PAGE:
Mindfulness & Civility

I was trained as a Buddhist monk, so to me mindfulness means more than stress reduction. Already, thousands of #MBSR practitioners have found that it also delivers resilience and a deeper sense of purpose.

Even more rarely discussed is its role in ethical life. Sadly, the words 'ethical' and 'moral' have become quaint, old-fashioned and apparently irrelevant. You can now choose your preferred reality, and whether it's really real or not matters little. Instead of evidence, we rely today on consensus. As long as enough people agree with me, I’m not wrong, and damn you if you say I am. This lazy old attitude is no longer a subconscious bad habit. It’s now a mainstream choice. People refer to their beliefs as a 'right,’ meaning that personal preferences trump rational decision-making.

When people have every right to be wrong, to stick to their opinion and to disparage anyone who disagrees, it’s no surprise to see where we’re at—familiar, secure, old-fashioned, civility all falling apart.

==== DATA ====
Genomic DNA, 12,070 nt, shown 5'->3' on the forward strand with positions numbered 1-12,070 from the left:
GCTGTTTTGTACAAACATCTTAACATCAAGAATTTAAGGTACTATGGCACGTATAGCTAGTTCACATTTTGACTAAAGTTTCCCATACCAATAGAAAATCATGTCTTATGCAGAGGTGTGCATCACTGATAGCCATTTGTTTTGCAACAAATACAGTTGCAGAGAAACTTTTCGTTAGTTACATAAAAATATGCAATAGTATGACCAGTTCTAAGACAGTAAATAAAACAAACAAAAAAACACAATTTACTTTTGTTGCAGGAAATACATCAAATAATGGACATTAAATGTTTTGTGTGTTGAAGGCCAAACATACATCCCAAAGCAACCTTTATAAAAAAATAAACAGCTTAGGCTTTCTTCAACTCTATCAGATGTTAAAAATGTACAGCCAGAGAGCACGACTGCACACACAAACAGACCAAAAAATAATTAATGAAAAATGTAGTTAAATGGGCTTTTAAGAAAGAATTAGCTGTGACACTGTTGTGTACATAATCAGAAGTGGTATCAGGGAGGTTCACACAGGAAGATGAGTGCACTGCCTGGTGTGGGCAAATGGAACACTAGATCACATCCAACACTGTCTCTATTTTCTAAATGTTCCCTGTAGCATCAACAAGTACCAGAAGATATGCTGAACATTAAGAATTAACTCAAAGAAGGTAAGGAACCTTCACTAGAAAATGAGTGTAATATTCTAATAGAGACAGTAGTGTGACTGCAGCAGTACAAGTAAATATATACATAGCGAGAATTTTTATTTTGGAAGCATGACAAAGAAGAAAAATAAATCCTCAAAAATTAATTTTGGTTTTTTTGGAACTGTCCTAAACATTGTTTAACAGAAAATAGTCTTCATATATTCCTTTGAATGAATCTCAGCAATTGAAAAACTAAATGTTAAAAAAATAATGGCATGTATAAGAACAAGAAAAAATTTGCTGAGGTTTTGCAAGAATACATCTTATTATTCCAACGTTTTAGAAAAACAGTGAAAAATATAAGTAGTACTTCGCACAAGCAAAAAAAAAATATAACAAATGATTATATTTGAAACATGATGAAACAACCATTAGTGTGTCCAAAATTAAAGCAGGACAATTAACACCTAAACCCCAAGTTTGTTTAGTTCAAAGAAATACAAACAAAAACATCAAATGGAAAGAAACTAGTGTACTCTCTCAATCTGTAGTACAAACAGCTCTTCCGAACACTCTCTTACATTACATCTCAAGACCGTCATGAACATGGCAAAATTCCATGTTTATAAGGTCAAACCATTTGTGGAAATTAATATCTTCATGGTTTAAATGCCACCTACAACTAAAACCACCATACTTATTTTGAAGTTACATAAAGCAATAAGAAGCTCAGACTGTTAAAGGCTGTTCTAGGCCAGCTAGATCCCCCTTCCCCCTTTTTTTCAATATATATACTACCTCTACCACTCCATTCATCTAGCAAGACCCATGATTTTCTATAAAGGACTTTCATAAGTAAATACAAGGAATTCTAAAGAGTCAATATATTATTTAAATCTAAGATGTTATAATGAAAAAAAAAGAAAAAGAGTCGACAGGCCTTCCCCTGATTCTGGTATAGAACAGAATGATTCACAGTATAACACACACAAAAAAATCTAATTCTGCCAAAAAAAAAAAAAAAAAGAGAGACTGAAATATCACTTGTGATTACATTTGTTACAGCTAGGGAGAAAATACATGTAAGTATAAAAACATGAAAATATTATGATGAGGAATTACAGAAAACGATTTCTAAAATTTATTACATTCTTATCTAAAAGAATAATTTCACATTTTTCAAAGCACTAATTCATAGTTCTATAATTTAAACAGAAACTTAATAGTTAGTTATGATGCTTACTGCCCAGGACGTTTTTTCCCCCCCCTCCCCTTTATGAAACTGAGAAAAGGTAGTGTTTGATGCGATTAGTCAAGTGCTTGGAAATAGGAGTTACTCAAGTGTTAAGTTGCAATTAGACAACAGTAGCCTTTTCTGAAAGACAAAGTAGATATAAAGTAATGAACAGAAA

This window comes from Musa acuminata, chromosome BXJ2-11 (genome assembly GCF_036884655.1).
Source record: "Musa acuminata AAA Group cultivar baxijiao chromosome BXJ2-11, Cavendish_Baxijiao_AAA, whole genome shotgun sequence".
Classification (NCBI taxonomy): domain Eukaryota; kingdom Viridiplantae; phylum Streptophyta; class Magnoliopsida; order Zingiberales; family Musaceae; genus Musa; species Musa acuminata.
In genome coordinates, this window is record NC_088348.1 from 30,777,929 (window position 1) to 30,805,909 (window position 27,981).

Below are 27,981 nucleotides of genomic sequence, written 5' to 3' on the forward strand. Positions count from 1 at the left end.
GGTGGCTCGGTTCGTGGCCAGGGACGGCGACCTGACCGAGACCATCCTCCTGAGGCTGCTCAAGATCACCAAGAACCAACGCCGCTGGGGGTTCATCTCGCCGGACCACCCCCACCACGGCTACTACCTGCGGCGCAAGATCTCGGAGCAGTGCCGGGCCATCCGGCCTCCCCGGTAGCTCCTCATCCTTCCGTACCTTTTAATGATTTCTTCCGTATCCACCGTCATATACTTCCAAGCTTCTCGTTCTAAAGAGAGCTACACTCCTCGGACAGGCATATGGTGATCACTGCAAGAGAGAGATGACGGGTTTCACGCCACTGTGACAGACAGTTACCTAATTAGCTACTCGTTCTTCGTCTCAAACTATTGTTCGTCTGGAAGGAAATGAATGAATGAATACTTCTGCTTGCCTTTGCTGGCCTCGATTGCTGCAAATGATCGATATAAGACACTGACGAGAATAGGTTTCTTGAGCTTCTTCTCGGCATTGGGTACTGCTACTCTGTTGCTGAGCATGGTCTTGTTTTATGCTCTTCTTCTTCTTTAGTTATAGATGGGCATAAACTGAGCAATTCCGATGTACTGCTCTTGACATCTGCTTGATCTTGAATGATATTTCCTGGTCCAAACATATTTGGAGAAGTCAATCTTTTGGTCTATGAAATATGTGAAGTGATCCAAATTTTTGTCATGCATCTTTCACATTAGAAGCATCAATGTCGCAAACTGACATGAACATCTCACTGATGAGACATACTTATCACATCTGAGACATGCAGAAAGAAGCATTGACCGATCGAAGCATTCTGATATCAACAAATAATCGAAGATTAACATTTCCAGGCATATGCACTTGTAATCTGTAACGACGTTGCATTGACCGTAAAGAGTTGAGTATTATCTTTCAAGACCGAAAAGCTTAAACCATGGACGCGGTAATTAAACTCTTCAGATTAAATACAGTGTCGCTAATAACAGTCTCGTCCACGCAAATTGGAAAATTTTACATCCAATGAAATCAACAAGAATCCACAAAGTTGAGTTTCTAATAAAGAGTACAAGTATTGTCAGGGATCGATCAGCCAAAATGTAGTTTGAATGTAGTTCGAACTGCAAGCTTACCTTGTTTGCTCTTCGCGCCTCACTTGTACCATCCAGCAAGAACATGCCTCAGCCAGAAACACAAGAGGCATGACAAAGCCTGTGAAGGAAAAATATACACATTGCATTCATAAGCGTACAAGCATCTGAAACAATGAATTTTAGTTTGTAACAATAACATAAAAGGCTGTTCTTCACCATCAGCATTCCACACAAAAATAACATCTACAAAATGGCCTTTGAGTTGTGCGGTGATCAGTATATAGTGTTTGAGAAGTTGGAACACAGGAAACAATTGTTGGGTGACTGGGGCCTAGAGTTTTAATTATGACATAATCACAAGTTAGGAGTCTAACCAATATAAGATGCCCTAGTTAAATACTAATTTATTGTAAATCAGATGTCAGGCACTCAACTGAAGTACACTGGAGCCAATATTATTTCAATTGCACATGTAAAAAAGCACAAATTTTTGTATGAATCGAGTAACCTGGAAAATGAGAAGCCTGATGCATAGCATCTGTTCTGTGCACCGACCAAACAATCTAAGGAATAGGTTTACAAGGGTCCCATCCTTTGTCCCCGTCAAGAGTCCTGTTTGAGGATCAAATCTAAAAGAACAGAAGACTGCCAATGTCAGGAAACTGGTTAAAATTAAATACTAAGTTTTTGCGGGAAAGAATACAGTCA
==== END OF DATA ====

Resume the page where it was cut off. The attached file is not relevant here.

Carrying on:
There IS a difference between right and wrong, between helping and harming, and between hating and collaborating, but the more we call for renewed dialog, the more discouraged we become that no one listens. Comparing notes is becoming a rarity as people dig into their point of view and close their eyes to alternatives.

I don’t wish fear on anyone, but we should be afraid.

We know that mindfulness opens your mind. It can also open society. Good leadership is rare today, but that’s no excuse. It’s up to each of us.

Author: Stephen Schettini

Stephen Schettini is a former Buddhist monk and teacher of mindfulness. He lives near Montreal with his wife, life coach Caroline Courey (see courey.com).

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